I confirmed this by setting up a two line script on the PVR to let me download schedule data manually and overwrite the old data. The script is:

mythfilldatabase --dd-grab-all

Note the option -dd-grab-all, which signals that all 14 days are to be downloaded and added to the database, updating any existing data. Running this from a terminal eliminated the inconsistencies between machines.

This brings me to the second part of today's adventure. I normally update the listings on the PVR machine by choosing the menu option to grab EPG (electronic program guide) data from the MythWelcome user interface. That was set up, back when I first installed MythTV, to run mythfilldatabase without any optional settings. I wanted to update that setting to add the -dd-grab-all option. The problem was, I could not find where to make the change. I did some googling (of course), and every post I found led to the same solution posted in the MythTV wiki: run mythtv-setup; go to the "General" section, and within that to the "Program Schedule Downloading Options" section; then use the second of the six settings there ("Guide Data Program") to set up the program or script to download the guide data. That sounds simple enough, but when I run mythtv-setup and go to that section only the first entry (the toggle for automatically updating listings) is present. The other five are nowhere to be found. I'm pretty sure they were there when I first installed MythTV, but they do not show up when I run the setup program on a machine that has already been configured. Possibly I need to run setup as a different user (the MythTV account "owner"?).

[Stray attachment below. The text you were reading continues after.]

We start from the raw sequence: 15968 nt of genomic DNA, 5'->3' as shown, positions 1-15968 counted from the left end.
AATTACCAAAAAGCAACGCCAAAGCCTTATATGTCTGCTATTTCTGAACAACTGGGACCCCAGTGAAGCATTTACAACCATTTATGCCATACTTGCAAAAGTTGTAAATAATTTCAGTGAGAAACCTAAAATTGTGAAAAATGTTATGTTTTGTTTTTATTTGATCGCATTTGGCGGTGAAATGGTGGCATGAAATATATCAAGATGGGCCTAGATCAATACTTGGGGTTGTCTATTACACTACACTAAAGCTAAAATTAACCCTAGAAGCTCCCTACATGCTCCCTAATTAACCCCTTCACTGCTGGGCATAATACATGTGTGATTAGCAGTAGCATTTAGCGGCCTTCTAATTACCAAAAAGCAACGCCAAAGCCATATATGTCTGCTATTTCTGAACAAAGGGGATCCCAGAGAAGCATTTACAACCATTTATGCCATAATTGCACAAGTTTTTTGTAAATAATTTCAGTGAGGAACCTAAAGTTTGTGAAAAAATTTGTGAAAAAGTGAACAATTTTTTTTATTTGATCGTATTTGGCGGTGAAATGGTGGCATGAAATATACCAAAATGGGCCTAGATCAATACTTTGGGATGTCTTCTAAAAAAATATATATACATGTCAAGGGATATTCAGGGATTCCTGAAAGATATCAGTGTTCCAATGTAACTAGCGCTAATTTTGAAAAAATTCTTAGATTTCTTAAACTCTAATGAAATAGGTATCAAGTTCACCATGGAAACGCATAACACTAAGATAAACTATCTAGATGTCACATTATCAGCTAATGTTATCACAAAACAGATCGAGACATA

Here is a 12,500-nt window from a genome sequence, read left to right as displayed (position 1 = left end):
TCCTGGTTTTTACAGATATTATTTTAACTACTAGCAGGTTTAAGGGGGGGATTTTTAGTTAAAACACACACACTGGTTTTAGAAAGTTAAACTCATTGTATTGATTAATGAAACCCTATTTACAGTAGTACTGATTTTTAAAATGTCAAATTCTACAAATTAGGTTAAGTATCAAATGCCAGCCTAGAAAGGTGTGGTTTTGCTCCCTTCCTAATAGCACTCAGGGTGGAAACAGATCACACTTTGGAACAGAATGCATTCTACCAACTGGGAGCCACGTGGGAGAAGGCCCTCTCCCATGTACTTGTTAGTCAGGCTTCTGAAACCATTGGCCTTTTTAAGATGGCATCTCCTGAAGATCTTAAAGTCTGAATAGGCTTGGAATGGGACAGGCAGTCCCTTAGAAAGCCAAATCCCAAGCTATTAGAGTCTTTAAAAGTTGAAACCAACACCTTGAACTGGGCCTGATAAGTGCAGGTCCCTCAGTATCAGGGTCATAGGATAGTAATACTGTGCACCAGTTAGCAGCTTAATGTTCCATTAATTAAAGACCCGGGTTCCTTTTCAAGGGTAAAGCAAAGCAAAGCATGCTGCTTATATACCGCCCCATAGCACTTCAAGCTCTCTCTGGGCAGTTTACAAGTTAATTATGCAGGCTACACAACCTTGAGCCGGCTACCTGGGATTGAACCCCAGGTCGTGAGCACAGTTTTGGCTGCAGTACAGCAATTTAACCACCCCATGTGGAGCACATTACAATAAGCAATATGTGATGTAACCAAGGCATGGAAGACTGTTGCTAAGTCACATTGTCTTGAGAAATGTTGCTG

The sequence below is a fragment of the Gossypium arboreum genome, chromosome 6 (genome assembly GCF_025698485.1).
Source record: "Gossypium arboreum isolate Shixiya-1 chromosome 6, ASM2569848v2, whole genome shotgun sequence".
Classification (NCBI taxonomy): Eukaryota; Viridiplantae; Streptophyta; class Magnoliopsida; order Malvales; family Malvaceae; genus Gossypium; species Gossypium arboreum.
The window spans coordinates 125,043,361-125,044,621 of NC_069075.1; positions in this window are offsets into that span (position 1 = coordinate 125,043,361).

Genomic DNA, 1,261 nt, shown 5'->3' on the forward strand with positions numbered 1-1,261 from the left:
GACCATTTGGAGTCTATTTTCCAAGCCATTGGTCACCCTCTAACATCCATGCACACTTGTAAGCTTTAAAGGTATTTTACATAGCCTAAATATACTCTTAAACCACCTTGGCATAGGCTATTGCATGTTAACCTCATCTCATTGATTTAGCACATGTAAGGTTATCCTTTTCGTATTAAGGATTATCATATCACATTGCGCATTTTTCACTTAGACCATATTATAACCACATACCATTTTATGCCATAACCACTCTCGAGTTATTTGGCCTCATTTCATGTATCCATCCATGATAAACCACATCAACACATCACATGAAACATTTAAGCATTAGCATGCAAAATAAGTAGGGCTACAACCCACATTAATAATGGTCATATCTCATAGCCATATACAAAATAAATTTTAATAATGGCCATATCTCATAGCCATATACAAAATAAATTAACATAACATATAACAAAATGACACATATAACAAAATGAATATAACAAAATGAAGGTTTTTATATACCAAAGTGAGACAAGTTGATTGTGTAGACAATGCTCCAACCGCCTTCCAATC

Anyway, I found a simple solution. The PVR machine runs MythWeb, a web interface to MythTV. I use MythWeb to program recordings from my main PC. It also has the ability to access settings (by clicking the button whose icon shows a key and a wrench). In the settings editor, I picked the button labeled "MythTV" and did some serious scrolling. Fortunately the settings are in alphabetic order. The one labeled "MythFillDatabasePath" has the path to the mythfilldatabase program. I added the --dd-grab-all option there, clicked the "Save" button at the bottom of the page, and that (hopefully) fixes the problem. Time will tell.

Thursday, December 3, 2020

New CPLEX MIP Emphasis

Brace yourself (or flee now) -- this is a rather long post.